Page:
John James Audubon (Jean-Jacques Audubon) (April 26, 1785 – January 27, 1851) was a man of one idea, an enthusiast and devotee to his single chosen subject of fascinated study.
His devotion to that study was strangely unselfish and even self-sacrificing. To it he gave time, toil, the endurance of hardship, and an utter disregard of personal well-being throughout long years.
In all this, he seems to have had no idea whatever of gain, or even of reputation. It was not, indeed, until he was a man of middle age that he seems ever to have thought of turning to any practical account the results of his long years of diligent endeavor.
He was the son of a French naval officer, and was born in Louisiana, May 4, 178o. His father thought to train him for a career similar to his own as an officer in the French navy, but the boy from his earliest childhood manifested a passion for natural history which was not only absorbing but strangely exclusive of interest in anything else.
As a mere child he was a student of animals and birds, but more particularly of birds. It was his habit o make drawings of them and to color these, when he could, as faithfully as his untrained eye and hand would permit. In view of his later eminence in this department, it seems a special pity that he was modest while a boy, and burned those juvenile efforts, which, had they been preserved, would have had an interest peculiar to themselves, and quite inestimable.
The making of these pictures began soon after his early infancy was past. The passion that inspired them seems to have been born with the boy. It was observed by his parents while he was yet in pinafores.
It was impossible to educate such a boy in any but the one direction of his own choice, and his father, wisely realizing this, sought to make a painter of him. To that end he placed him as a student with David, who was then foremost among painters, and especially notable for his capacity to instruct young pupils, particularly in the art of drawing.
But young Audubon took little interest in the work assigned him in the studio. Following his instincts, instead, he spent the time he should have given to the study of perspective in wandering through the woods and fields, and making more and more intimate acquaintance with his friends, the birds. These he portrayed in preference to the subjects that David set for him to study.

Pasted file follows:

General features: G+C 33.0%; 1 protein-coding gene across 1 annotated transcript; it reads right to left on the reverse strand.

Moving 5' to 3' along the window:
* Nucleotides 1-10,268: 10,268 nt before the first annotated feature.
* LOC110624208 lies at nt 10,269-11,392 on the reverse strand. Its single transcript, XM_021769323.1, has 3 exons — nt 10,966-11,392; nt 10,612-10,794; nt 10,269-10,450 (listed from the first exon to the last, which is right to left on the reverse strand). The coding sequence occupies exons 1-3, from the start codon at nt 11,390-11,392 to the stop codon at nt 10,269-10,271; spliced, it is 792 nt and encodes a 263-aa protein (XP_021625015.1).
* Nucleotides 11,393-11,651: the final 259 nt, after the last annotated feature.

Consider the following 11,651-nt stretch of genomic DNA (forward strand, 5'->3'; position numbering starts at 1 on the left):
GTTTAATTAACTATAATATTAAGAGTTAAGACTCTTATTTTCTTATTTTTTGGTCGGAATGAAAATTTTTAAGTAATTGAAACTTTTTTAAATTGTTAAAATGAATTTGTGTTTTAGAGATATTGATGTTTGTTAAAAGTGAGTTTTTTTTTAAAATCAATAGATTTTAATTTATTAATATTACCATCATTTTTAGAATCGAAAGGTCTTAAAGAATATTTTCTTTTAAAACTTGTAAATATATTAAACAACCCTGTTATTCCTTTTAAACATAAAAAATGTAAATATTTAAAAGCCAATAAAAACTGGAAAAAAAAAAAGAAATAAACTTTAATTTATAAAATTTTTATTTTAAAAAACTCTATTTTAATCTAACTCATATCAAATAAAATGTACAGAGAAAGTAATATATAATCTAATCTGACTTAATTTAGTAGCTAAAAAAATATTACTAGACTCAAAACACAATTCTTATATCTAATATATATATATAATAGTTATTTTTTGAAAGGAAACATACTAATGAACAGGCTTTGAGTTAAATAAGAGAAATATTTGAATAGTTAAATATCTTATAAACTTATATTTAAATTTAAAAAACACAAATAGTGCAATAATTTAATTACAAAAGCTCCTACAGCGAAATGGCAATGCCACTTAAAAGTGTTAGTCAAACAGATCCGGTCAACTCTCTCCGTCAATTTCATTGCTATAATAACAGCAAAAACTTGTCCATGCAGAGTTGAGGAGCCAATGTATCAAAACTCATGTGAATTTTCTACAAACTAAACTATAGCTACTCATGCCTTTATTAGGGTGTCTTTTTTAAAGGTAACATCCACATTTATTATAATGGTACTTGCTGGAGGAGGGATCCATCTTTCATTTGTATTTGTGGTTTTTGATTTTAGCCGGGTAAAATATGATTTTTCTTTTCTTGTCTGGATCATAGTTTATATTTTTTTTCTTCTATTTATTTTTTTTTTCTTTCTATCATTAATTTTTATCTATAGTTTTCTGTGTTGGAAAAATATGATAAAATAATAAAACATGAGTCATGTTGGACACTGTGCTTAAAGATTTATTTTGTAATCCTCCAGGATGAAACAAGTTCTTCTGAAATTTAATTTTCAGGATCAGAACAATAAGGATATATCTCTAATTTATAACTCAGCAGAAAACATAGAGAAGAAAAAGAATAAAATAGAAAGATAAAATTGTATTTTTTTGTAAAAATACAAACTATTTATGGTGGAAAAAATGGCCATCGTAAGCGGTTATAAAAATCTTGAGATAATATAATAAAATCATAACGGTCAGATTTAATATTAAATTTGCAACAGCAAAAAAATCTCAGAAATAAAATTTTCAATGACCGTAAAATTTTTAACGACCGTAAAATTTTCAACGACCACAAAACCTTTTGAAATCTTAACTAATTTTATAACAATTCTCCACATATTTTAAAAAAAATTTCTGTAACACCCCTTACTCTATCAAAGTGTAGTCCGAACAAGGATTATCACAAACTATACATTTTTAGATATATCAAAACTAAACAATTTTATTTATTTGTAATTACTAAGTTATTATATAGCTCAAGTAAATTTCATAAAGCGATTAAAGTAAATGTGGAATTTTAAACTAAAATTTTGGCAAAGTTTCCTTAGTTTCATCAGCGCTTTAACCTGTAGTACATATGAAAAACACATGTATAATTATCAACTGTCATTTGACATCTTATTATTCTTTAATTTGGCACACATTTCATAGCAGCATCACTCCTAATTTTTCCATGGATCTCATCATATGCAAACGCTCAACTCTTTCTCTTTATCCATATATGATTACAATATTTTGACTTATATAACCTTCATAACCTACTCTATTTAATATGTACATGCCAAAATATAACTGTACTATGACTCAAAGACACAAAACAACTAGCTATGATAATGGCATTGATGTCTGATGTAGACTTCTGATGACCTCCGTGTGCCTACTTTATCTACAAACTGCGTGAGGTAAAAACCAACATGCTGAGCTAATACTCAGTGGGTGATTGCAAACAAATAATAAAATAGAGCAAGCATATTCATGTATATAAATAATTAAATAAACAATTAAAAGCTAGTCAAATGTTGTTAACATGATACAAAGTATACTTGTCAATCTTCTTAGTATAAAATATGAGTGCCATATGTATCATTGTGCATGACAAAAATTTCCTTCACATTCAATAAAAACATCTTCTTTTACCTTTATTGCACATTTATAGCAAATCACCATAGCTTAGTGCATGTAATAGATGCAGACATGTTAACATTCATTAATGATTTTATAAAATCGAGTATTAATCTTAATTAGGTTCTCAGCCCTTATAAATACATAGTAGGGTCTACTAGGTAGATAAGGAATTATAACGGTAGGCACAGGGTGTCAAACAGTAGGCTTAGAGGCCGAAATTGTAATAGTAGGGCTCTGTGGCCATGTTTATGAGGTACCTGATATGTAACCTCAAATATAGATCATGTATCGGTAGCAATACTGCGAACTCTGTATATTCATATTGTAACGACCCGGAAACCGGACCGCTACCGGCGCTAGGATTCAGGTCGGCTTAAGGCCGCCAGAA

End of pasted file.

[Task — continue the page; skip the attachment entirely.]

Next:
When young Audubon was seventeen years of age, his father abandoned all effort to give him a regular education, even in art, and sent him to live the wild life that he preferred, on a farm which he owned near Philadelphia. Here began that wonderful collection of birds and eggs which made Audubon's name famous in after years. Here, too, began in earnest his work of painting portraits of his specimens, though to him it did not present itself as work, or impress him in any sense as a matter of serious endeavor. He pictured his birds with fidelity because he loved them, taking no thought whatever for any use that might be made of his pictures.
This is borne out by comparison with Audubon's Self-Portrait (private collection) made two months earlier. As for his 'enraged Eagle' eyes, they were commented upon by others. Together with his beaklike nose and flowing hair, they made and indelible impression upon all who met the artist- naturalist . . . ."
Source / Photographer: The White House Historical Association.
This IMAGE (or other media file) is in the public domain because its copyright has expired.This applies to the United States, where Works published prior to 1978 were copyright protected for a maximum of 75 years. See Circular 1 "COPYRIGHT BASICS" PDF from the U.S. Copyright Office. Works published before 1923 (in this case 1826) are now in the public domain.
This file is also in the public domain in countries that figure copyright from the date of death of the artist (post mortem auctoris) in this case John Syme (1795 - 1861), and that most commonly runs for a period of 50 to 70 years from December 31st of that year.
TEXT CREDIT: The American immortals: the record of men who by their achievement in statecraft, war, science, literature, art, law and commerce have created the American republic, and whose names are inscribed in the Hall of fame